A Professional Web Designer Tells You Why Your Website Sucks

A Professional Web Designer Tells You Why Your Website Sucks

As creatives, most of us know the value of a strong internet presence and what that can do to boost brand recognition and our business bottom-line, but we don’t always know how to make the best of that presence. I spoke with a successful web builder and graphic designer to get a glimpse of the most important aspects of boosting web potential for photographers.

If you’re anything like me, you find that the hardest part of running a successful photography business is not actually the photography part. Instead, many of us find that it’s the business part of the business that leaves us anxiety-ridden and ready to throw in the towel. One aspect of business that leaves photographers and other creatives scratching their heads is often their web presence, or lack thereof. I recently reached out to Ismael Burciaga, a creative, photographer, graphic designer, and web builder based in Amarillo, Texas, about what we need in a website as photographers who rely on web presence as both an advertising and networking tool. He gave me some great advice on why hiring a professional is usually a good idea, on what makes or breaks a great website, and, if you must, on how to approach your own DIY web design.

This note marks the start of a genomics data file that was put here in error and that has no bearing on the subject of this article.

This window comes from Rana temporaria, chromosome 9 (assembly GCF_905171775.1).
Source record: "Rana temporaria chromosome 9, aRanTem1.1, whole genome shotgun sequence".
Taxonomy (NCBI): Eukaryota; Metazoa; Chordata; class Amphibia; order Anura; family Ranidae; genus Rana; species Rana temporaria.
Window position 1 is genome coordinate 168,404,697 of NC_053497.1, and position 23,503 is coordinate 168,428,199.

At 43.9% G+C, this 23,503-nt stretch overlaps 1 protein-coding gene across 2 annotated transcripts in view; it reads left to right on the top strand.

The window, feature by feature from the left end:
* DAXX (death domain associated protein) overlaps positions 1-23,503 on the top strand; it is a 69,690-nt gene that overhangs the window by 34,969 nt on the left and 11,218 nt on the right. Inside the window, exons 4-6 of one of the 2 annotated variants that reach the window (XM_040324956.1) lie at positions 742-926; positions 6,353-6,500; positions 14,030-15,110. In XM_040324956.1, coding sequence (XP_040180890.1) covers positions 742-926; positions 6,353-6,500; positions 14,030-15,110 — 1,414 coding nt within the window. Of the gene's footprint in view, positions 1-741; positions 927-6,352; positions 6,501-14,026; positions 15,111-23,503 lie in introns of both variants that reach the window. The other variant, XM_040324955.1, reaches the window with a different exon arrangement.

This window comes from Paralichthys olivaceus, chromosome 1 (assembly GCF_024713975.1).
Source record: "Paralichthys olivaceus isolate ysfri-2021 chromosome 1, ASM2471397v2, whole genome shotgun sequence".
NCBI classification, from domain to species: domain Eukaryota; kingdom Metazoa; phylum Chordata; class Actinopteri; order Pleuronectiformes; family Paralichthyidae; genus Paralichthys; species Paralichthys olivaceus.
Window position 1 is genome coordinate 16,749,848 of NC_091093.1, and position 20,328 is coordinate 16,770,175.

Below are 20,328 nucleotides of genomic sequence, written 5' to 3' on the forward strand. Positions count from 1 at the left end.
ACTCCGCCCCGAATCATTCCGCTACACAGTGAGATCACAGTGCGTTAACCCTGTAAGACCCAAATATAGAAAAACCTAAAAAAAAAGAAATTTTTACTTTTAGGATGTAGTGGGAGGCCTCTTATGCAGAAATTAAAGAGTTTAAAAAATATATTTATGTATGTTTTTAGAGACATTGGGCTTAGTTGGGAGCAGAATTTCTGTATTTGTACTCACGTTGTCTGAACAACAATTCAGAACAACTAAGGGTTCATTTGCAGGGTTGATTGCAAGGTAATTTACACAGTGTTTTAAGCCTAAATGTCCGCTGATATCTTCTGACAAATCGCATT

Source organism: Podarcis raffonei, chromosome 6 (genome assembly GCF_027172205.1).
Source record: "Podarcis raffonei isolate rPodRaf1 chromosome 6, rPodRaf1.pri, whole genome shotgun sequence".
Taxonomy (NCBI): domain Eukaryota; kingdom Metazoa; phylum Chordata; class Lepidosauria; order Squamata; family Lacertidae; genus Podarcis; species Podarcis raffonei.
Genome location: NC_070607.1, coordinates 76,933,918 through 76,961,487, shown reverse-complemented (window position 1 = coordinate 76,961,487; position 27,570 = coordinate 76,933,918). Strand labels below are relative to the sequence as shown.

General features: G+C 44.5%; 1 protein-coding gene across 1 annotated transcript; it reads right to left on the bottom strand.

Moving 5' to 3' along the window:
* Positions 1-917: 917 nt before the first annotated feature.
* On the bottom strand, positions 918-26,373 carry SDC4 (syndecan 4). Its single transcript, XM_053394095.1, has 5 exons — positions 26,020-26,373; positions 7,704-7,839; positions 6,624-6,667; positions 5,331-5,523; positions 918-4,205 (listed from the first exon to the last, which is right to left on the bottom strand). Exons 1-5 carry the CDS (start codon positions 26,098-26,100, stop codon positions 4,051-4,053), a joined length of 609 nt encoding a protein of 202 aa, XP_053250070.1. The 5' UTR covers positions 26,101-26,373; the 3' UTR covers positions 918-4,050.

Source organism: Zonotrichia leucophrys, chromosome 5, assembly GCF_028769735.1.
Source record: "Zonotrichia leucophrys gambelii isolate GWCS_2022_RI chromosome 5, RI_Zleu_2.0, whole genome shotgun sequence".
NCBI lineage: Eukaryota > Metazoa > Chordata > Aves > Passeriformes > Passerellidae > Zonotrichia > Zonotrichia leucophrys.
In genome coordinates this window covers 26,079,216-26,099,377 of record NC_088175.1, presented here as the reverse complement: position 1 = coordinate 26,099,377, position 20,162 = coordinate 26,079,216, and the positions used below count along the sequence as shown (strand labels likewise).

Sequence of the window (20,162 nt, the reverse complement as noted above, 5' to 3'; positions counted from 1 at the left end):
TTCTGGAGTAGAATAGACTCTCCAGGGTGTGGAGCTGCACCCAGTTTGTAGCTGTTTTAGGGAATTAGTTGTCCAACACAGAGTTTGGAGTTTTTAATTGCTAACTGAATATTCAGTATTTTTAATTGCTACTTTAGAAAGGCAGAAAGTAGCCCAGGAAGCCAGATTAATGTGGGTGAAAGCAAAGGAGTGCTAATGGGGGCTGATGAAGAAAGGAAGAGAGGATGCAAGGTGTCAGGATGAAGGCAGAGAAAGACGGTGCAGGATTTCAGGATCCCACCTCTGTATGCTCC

Burciaga got his start in the creative field of graphic design after first pursuing higher education in both the fields of medicine and architecture. During those first few years, getting his feet wet in the design arena, he also developed a love for photography, which he began to pursue several years afterwards with the purchase of his first DSLR, a Canon Rebel. Now, 14 years later, he finds time for photography when he's free, and when he can get a break from running his own marketing agency, as well as heading up his own creatives conference each year, The Circles Conference, the Dallas-based conference which was named #2 conference for creatives to attend in 2018, just behind the behemoth SXSW. Held this month, the conference sold out to over 500 attendees for 2018.